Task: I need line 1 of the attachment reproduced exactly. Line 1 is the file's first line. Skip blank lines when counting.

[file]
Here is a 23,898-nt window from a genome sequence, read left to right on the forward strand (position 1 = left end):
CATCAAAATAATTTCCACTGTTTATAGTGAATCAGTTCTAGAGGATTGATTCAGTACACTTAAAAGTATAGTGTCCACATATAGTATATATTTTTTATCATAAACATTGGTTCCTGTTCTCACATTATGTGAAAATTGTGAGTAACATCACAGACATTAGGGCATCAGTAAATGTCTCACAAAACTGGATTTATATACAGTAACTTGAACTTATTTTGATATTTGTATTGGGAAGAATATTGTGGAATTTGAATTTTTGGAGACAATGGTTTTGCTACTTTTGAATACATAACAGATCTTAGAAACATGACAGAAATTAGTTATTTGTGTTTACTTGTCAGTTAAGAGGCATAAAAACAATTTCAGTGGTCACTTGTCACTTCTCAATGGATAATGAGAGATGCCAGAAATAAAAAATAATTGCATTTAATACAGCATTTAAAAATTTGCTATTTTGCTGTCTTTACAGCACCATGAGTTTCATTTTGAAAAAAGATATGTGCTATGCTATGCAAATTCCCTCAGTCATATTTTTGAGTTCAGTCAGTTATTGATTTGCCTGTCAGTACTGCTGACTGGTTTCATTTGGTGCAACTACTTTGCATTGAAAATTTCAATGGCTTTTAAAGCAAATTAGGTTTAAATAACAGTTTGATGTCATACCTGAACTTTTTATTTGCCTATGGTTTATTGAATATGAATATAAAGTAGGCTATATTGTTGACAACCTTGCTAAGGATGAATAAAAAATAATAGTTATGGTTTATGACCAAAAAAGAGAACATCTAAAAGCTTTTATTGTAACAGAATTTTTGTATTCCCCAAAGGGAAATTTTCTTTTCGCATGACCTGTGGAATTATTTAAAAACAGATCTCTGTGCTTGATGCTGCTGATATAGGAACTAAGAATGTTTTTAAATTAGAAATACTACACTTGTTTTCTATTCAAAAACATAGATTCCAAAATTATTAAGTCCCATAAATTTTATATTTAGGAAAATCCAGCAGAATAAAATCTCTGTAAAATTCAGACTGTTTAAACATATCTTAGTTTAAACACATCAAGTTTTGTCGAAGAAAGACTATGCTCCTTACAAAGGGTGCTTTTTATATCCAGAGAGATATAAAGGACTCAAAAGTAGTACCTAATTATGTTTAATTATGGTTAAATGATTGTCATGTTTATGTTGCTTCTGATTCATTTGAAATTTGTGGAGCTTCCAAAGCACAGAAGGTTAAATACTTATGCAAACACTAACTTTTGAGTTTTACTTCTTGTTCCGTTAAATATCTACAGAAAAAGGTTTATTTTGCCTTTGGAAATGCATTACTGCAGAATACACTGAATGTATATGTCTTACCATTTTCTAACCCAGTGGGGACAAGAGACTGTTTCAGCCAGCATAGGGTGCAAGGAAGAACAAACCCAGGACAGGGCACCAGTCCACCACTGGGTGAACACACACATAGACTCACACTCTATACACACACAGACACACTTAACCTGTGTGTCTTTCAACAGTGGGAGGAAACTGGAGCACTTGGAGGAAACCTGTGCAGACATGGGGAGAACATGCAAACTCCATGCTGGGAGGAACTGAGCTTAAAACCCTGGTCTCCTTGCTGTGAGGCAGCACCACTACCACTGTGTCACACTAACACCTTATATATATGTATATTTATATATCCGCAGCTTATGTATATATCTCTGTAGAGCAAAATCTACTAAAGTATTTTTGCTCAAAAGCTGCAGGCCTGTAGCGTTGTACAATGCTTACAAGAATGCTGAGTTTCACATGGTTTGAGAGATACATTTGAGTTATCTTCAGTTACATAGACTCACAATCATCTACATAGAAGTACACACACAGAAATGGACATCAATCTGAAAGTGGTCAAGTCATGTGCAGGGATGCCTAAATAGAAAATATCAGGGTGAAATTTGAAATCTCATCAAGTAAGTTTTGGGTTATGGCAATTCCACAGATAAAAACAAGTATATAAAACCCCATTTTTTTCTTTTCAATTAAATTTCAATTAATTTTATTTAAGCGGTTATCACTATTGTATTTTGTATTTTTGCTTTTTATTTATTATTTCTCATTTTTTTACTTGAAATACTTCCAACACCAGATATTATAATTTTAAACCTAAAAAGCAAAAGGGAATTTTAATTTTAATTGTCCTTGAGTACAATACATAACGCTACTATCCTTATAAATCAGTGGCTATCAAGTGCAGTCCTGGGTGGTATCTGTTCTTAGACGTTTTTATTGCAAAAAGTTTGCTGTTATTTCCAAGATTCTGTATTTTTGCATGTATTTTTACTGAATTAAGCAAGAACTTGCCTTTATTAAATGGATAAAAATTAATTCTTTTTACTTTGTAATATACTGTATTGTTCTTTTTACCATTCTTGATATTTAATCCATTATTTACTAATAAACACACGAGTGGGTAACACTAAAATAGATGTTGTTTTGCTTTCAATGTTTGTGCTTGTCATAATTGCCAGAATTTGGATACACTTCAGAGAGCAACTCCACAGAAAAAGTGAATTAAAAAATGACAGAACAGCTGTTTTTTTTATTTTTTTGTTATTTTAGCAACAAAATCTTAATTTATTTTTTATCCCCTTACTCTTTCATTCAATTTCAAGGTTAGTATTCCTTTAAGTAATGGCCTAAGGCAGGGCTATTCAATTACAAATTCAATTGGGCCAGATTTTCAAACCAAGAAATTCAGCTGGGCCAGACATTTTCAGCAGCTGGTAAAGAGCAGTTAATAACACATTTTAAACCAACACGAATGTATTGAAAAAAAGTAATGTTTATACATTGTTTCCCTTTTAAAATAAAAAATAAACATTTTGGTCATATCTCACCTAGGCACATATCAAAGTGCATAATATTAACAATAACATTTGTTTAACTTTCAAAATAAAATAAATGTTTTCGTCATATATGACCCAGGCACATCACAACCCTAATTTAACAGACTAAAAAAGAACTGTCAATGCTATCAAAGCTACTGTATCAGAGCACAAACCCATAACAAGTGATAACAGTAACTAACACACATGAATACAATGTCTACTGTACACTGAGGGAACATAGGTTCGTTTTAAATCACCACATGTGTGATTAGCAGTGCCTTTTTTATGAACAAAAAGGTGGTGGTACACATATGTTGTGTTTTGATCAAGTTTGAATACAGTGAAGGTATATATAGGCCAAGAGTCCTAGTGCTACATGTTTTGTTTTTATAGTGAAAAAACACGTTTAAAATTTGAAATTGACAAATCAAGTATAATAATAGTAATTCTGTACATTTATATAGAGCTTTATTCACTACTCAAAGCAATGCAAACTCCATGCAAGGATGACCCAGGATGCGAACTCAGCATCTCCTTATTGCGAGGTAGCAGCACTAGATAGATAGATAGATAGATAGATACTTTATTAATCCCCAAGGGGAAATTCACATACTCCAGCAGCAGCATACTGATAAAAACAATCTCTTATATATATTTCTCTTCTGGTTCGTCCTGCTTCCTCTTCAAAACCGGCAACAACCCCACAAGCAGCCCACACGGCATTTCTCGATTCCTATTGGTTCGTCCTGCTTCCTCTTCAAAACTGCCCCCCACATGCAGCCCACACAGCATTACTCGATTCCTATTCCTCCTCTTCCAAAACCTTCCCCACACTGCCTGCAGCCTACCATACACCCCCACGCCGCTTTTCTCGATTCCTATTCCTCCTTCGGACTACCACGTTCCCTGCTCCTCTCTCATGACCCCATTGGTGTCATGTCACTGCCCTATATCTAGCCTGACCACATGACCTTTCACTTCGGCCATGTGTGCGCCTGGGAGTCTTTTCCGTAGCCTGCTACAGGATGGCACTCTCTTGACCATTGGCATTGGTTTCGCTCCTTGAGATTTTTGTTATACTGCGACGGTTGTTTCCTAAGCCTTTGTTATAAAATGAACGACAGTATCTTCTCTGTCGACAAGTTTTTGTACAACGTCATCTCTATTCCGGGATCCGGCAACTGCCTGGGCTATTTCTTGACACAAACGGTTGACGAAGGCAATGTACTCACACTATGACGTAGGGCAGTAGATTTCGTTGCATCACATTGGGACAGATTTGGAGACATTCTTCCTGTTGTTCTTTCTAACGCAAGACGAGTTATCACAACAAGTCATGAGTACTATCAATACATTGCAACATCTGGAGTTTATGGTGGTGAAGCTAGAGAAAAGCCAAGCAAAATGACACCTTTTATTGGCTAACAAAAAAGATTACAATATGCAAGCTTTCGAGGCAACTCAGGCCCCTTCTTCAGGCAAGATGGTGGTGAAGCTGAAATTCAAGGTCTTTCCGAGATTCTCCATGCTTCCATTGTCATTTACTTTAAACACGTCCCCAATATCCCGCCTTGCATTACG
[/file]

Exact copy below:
Here is a 23,898-nt window from a genome sequence, read left to right on the forward strand (position 1 = left end):